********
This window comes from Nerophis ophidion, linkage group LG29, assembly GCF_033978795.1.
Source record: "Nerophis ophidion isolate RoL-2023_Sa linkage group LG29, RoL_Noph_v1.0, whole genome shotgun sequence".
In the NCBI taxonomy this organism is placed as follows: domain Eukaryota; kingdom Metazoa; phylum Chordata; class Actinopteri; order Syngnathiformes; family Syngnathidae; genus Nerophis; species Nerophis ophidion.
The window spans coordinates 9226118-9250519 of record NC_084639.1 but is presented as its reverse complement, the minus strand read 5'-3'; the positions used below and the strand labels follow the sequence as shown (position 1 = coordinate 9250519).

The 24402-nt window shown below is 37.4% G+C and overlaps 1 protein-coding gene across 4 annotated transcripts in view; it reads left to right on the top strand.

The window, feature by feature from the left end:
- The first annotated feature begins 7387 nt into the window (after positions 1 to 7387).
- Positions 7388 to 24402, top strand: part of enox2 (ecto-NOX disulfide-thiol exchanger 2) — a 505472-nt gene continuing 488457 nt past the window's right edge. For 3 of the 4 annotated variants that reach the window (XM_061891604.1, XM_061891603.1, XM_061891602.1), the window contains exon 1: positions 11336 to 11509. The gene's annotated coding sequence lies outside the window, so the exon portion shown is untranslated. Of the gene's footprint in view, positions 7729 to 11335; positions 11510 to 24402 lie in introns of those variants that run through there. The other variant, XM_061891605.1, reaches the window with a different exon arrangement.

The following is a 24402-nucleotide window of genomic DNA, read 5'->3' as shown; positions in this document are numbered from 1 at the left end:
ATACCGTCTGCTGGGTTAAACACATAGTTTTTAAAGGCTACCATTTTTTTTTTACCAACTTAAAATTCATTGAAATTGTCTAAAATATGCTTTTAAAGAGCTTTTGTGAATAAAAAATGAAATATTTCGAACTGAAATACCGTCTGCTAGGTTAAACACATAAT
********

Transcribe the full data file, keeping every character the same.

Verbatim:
This window comes from Nerophis ophidion, linkage group LG29, assembly GCF_033978795.1.
Source record: "Nerophis ophidion isolate RoL-2023_Sa linkage group LG29, RoL_Noph_v1.0, whole genome shotgun sequence".
In the NCBI taxonomy this organism is placed as follows: domain Eukaryota; kingdom Metazoa; phylum Chordata; class Actinopteri; order Syngnathiformes; family Syngnathidae; genus Nerophis; species Nerophis ophidion.
The window spans coordinates 9226118-9250519 of record NC_084639.1 but is presented as its reverse complement, the minus strand read 5'-3'; the positions used below and the strand labels follow the sequence as shown (position 1 = coordinate 9250519).

The 24402-nt window shown below is 37.4% G+C and overlaps 1 protein-coding gene across 4 annotated transcripts in view; it reads left to right on the top strand.

The window, feature by feature from the left end:
- The first annotated feature begins 7387 nt into the window (after positions 1 to 7387).
- Positions 7388 to 24402, top strand: part of enox2 (ecto-NOX disulfide-thiol exchanger 2) — a 505472-nt gene continuing 488457 nt past the window's right edge. For 3 of the 4 annotated variants that reach the window (XM_061891604.1, XM_061891603.1, XM_061891602.1), the window contains exon 1: positions 11336 to 11509. The gene's annotated coding sequence lies outside the window, so the exon portion shown is untranslated. Of the gene's footprint in view, positions 7729 to 11335; positions 11510 to 24402 lie in introns of those variants that run through there. The other variant, XM_061891605.1, reaches the window with a different exon arrangement.

The following is a 24402-nucleotide window of genomic DNA, read 5'->3' as shown; positions in this document are numbered from 1 at the left end:
ATACCGTCTGCTGGGTTAAACACATAGTTTTTAAAGGCTACCATTTTTTTTTTACCAACTTAAAATTCATTGAAATTGTCTAAAATATGCTTTTAAAGAGCTTTTGTGAATAAAAAATGAAATATTTCGAACTGAAATACCGTCTGCTAGGTTAAACACATAAT